Friday, August 25, 2023

Insight: Placing the proper focus

By Ed Pierce
Managing Editor

Back on Christmas Day 1978, I was given a gift of a Minolta Hi-Matic E 35mm camera and thought it was a tremendous step up from the Kodak Instamatic that I had been using previously. Both color and black and white 35mm film were plentiful and inexpensive and nearly every store that sold film had the capability to develop it fast and produce exceptional photographs.

Ed Pierce recently purchased this Minolta 35mm film camera
on eBay after having used a similar camera for 23 years as
during his career as a newspaper reporter and sportswriter.
This Minolta camera was highly affordable and very practical as I was just a few years into my journalism career. I learned all I could about my new camera and quickly mastered how to load the film, use the light settings, and add a flash if needed. Best of all, I discovered that this camera had a timer, so I could arrange everyone for a family or group photo, set the timer, and then run and be included in the photo too.

On the job, I found that this camera was best suited for portraits or still photography as it came with a fixed lens and didn’t really lend itself to exceptional photographs of action or for sports events. I adapted to its limitations though and began carrying it with me everywhere I went for work.

For the next 23 years, my Minolta Hi-Matic E was used for photographs that accompanied news articles about fires, ribbon cuttings, personality profiles, elections, summer harvests, bears at the zoo, the new merry-go-round at the amusement park and many more events. I used it when I interviewed University of Wyoming men’s basketball players who had just won the Western Athletic Conference championship and while covering a Space Shuttle launch in Florida.

Wherever I went during my career, the camera was there too, and it even helped me win an award from the New Mexico Press Association for one of the best photographs taken for a weekly newspaper in 1989. That was a photo of the first volunteer firefighter at the scene of an abandoned motel fire holding a fire hose that spewed a stream of water through a window with flames shooting out. The force of the water knocked her off-balance and her 8-year-old son standing behind her stuck out his arms trying to keep her upright.

The camera traveled with me for assignments in Frankfurt, Germany; Washington, D.C.; Albuquerque, New Mexico; Lemon Dam, Colorado; Las Vegas, Nevada; and Cape Canaveral, Florida. It went with me on vacation to the Cayman Islands and to South Beach, Florida.

But by 2001, my editors at the newspaper were advising me to ditch my 35mm camera in favor of going digital. With no negatives to develop print contact sheets for photo selections, digital photos could be uploaded right to my computer desktop. At first, I purchased a small Kodak digital box camera and used it for eight years until I had been promoted to an editing position and no longer taking dozens of photos every day.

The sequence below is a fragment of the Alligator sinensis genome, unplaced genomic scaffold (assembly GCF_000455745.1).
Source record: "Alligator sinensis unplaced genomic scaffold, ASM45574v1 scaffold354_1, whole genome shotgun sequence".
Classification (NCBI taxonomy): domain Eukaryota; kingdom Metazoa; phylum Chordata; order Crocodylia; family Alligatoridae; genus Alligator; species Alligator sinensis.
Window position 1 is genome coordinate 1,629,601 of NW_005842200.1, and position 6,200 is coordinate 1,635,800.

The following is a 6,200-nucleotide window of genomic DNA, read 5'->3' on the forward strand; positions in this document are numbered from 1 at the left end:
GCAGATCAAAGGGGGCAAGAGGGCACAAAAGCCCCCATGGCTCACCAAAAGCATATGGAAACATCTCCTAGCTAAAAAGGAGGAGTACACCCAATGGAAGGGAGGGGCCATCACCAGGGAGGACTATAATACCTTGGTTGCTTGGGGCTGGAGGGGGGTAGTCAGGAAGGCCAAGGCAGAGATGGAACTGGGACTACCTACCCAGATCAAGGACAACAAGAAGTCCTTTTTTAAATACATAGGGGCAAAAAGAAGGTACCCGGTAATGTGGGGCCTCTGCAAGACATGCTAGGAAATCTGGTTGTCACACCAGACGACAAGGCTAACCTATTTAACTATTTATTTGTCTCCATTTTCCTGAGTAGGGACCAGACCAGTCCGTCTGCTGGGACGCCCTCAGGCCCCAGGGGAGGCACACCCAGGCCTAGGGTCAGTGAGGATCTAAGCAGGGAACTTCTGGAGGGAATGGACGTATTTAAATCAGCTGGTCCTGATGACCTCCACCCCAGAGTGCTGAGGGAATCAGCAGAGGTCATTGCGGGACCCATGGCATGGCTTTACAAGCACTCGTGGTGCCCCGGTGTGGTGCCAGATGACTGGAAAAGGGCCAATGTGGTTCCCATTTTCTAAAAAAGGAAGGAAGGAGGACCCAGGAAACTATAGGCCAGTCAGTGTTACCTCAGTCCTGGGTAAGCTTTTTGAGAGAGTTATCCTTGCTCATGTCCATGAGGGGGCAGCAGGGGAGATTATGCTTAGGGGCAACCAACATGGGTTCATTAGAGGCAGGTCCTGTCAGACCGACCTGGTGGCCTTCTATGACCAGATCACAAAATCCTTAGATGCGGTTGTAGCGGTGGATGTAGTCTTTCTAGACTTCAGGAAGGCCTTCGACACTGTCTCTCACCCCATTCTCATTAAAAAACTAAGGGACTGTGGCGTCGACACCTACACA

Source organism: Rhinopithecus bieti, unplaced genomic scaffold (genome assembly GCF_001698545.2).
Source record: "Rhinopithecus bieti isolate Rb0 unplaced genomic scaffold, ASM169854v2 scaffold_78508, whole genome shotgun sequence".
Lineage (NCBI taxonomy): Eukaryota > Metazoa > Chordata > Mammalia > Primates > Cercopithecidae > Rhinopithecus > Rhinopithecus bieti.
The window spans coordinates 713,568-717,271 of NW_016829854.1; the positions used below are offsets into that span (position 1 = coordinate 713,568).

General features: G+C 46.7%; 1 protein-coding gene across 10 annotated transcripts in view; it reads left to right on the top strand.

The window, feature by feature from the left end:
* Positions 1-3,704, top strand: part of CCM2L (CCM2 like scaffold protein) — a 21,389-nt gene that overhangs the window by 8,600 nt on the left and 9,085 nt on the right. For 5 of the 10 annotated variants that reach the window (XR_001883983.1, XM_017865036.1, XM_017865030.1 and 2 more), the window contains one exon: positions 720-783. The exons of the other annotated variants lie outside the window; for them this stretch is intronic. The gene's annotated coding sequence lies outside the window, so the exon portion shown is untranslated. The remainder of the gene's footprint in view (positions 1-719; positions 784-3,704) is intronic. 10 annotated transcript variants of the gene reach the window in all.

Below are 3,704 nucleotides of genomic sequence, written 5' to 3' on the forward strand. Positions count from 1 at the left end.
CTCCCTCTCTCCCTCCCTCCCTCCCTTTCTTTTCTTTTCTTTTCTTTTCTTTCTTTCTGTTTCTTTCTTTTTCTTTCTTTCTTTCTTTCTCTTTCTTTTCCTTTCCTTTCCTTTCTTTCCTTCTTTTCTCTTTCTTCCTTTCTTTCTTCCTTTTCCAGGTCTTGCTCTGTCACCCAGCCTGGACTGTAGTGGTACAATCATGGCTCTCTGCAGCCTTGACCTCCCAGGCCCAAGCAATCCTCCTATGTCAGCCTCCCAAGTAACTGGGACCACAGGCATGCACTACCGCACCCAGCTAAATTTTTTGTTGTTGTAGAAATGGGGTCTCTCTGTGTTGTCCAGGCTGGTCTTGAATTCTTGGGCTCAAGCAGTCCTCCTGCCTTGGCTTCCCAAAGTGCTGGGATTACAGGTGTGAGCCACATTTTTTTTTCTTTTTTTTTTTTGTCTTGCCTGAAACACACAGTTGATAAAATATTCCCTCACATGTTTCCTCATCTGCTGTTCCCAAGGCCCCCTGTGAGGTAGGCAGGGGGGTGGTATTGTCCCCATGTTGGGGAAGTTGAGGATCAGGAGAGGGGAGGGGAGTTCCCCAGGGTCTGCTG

In 2014, I knew I was moving to accept an editing position in New Hampshire that would require me to resume taking lots of photos once again. After doing some homework, I decided to purchase a Nikon CoolPix L820 and never regretted that choice. I have now gone through two of those L820s after the battery door on the first one became bent and couldn’t be straightened properly. The camera is bright red and is lightweight. Best of all, the photos it captures are exceptional.

When I did make the move to digital in the fall of 2001, I set aside the Minolta Hi-Matic E and every so often, I would pull it down off the closet shelf and compare the difference in weight between it and my Nikon. Somewhere between packing up in Florida for a move to New Hampshire, the Minolta camera disappeared. Through the years, I came to rely on my iPhone camera as my primary backup camera for reporting assignments, but I never forgot what a great camera that Minolta Hi-Matic E was to use and what great photographs it took.

Earlier this summer, I was on eBay and found a like-new Minolta Hi-Matic E in remarkable shape for sale for $35. Before deciding to purchase it though, I researched where 35mm film could be found and what stores still process 35mm film. I also read several articles online about how film photography, like vinyl record albums, is making a comeback. I ordered the camera and used it for the first time to take photographs of the grandkids and family visiting us several weeks ago. Even the patterned black, orange and red camera strap resembles the one that I had on my original version back in the 1970s.

Several friends asked me why I would even want a film camera again after using digital and I explained to them how much better quality that film photos are compared to digital.

It’s said you can’t go home again, but finding my favorite camera again is like traveling back in time and meeting a cherished old friend.

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